Julian Bleecker: There’s been a thoroughgoing interest, I think, because the community – it’s quite a bit open to things that are just at the kind of vanguard. So, things like, in and around Solarpunk, regenerative design has been an area that people are interested in. And so this kind of falls into the category of, I guess, broadly like how do we address the difficulty of imagining a world in which we have, if not overcome, managed to sustain ourselves in a world that’s been kind of addled by the effects of climate change? So how can we get there? And I think one of the biggest challenges just for that one particular area, which is why it’s important and why I think people in the community have been so inclined to focus on it, is that we don’t have a really good imaginary of what that world is. There isn’t a very good vision that we can feel into. Most science fiction, particularly science fiction films, because, I guess, because they feel like they need to be dramatic, is it’s an apocalypse. Like, it hasn’t worked out at all. It’s really bad. And I think things like Solarpunk and as a sort of literary, visual kind of genre of articulation of an imagination, which says like, “Hey, I want to see and sense into a world that hasn’t completely fallen apart, where we’re all stockpiling ammunition and water and living underground.” I think that’s, you know, it’s a generational desire where it’s like, “I don’t want that kind of collapse. So, I’m going to start representing in a beautifully naive way – naive is the wrong way to put it. In a beautiful way – it’s kind of like, “I don’t care if you’re telling me that the world’s going to be terrible. I’m going to show a world that isn’t.” And the same thing with regenerative design more as a practice. Those have been areas of interest. There’s also a lot of interest in the future of work, probably as a result of the challenges of what work is and what it’s been through the years of the pandemic and lockdown, people just sort of wondering, like, “What else happens?” But I think there’s a bigger thing. It’s like as people sense into the ill effects of the confusing distribution of wealth. They want to understand, “Are there other means and mechanisms of value exchange where I can do the things that I enjoy doing and obtain value from them. In other words, you know, something that comes back to me that I can use for exchange of other things. So maybe it’s not cash, I don’t know what it is, that you get paid for when you do this kind of future of work. But there’s been, you know, just, it’s a, it’s a wonderful kind of open topic, which requires a lot of imagination because we, you know, we all kind of grown up in a world where work as we understand it in a kind of pedestrian sense. Like you go into a job and the organization might be owned by someone else. and you feel fortunate to just even be there, but you could be let go at any particular moment. And you’re only hoping for places where you work where you feel like you are making a substantial and meaningful contribution, so you are of use, and you’re not just kind of grinding and toiling away. It’s very difficult to imagine alternatives. It’s not impossible, though. And so that’s why you do these kinds of explorations of what the future of work might be. And so that’s actually literally a project that we’re doing internally and in the Design Fiction mode. Where we’re doing the research, and we’re having conversations, we’re having General Seminars that are open to the public and deeply engaging in it and doing various kinds of fun exercises with the intent that we will represent all this research and our insights and our kind of imagination in the form of an employee manual, employee handbook. So describing that world in that thing that you get, you know, people understand you get like the first day like, “Okay, right – here it is. This explains the nature of your role here and how you fit in the larger goals and ambitions of the organization,” whatever they might be. But I suspect I don’t know, but I suspect it won’t sound like the usual kind of job. There’ll be something quite a bit different about it, and then having it as this materialized Design Fiction artifact, I think just helps tell that story more effectively. And it’s the kind of thing I think there are so many nerds like it like me who’d be like, “Yeah, of course I’ll have that! Like, why wouldn’t I want an Employee Handbook from the future? What would that even mean? But give it to me!”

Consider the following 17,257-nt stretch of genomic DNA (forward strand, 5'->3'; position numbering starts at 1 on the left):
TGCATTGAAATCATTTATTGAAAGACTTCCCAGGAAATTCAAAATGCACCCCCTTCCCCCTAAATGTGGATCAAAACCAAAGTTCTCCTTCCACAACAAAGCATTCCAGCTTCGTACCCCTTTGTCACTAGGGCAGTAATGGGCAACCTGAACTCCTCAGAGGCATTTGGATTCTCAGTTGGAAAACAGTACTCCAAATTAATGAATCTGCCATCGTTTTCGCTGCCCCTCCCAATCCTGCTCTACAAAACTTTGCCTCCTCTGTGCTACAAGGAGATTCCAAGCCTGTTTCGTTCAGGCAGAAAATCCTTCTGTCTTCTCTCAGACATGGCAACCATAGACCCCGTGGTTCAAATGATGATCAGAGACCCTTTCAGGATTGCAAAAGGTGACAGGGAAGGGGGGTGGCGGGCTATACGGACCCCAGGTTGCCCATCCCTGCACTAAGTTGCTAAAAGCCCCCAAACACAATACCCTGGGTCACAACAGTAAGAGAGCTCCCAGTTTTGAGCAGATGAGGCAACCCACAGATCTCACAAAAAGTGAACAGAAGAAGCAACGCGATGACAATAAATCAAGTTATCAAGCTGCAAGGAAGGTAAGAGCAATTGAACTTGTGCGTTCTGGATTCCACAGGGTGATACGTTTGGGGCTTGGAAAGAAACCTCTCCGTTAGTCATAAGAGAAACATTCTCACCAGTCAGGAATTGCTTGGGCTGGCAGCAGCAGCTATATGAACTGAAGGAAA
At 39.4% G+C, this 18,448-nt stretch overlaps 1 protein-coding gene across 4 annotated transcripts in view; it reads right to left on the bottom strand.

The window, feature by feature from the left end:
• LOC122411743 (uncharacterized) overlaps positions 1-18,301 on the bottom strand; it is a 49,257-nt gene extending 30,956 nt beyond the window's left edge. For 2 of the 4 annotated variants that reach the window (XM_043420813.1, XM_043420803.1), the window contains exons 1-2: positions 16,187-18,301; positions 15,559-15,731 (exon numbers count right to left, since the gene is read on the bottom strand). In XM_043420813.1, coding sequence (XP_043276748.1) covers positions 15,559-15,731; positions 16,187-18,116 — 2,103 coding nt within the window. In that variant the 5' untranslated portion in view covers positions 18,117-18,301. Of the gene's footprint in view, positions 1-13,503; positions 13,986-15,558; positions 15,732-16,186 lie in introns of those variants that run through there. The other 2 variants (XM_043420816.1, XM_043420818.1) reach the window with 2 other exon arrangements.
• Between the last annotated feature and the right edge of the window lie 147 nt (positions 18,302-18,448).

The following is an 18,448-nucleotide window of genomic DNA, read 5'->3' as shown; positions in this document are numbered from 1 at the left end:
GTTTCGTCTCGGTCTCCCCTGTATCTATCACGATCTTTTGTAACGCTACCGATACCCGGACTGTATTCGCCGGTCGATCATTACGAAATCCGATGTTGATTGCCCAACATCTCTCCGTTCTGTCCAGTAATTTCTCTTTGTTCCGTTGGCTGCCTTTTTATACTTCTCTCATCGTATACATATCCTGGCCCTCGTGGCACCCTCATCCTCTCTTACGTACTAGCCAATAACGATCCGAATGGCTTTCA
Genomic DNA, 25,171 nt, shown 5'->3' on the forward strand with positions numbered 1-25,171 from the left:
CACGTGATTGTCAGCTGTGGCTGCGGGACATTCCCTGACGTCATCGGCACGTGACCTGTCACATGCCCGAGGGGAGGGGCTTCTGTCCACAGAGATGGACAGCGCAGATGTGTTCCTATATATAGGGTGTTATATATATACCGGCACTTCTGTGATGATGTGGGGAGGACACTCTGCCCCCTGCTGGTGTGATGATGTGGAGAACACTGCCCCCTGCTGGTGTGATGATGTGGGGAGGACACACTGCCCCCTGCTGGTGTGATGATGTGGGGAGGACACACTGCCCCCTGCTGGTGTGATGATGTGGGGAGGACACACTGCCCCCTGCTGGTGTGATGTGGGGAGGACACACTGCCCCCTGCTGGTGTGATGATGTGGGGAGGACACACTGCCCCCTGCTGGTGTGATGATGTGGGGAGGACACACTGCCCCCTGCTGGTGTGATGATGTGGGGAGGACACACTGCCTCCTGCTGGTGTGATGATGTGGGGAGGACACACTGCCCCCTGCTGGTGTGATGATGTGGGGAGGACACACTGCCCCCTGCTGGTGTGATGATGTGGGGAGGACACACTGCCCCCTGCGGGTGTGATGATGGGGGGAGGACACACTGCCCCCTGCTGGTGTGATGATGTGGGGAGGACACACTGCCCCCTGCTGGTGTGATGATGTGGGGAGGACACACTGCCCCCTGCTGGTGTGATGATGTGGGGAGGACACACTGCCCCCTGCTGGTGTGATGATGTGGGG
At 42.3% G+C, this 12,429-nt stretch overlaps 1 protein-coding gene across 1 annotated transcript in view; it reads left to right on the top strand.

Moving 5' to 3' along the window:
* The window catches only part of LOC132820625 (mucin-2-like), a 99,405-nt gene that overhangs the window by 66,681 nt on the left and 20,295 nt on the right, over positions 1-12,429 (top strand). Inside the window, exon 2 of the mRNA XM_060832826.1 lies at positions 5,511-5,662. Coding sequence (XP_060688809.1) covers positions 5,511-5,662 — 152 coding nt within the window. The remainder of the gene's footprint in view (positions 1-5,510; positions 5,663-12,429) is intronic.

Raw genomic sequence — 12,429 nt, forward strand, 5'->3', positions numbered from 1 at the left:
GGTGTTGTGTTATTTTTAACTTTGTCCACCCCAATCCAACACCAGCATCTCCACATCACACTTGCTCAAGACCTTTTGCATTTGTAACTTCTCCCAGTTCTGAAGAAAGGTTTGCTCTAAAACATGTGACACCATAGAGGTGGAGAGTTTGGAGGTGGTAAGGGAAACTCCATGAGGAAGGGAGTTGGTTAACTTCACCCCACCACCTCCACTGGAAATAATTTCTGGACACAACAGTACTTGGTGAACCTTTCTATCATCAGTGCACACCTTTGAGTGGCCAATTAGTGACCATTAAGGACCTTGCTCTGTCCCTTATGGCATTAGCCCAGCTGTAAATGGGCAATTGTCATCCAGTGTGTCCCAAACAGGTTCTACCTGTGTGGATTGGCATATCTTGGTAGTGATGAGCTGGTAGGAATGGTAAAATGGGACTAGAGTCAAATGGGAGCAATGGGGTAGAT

Adrian Tennant: Let’s take a short break. We’ll be right back after this message.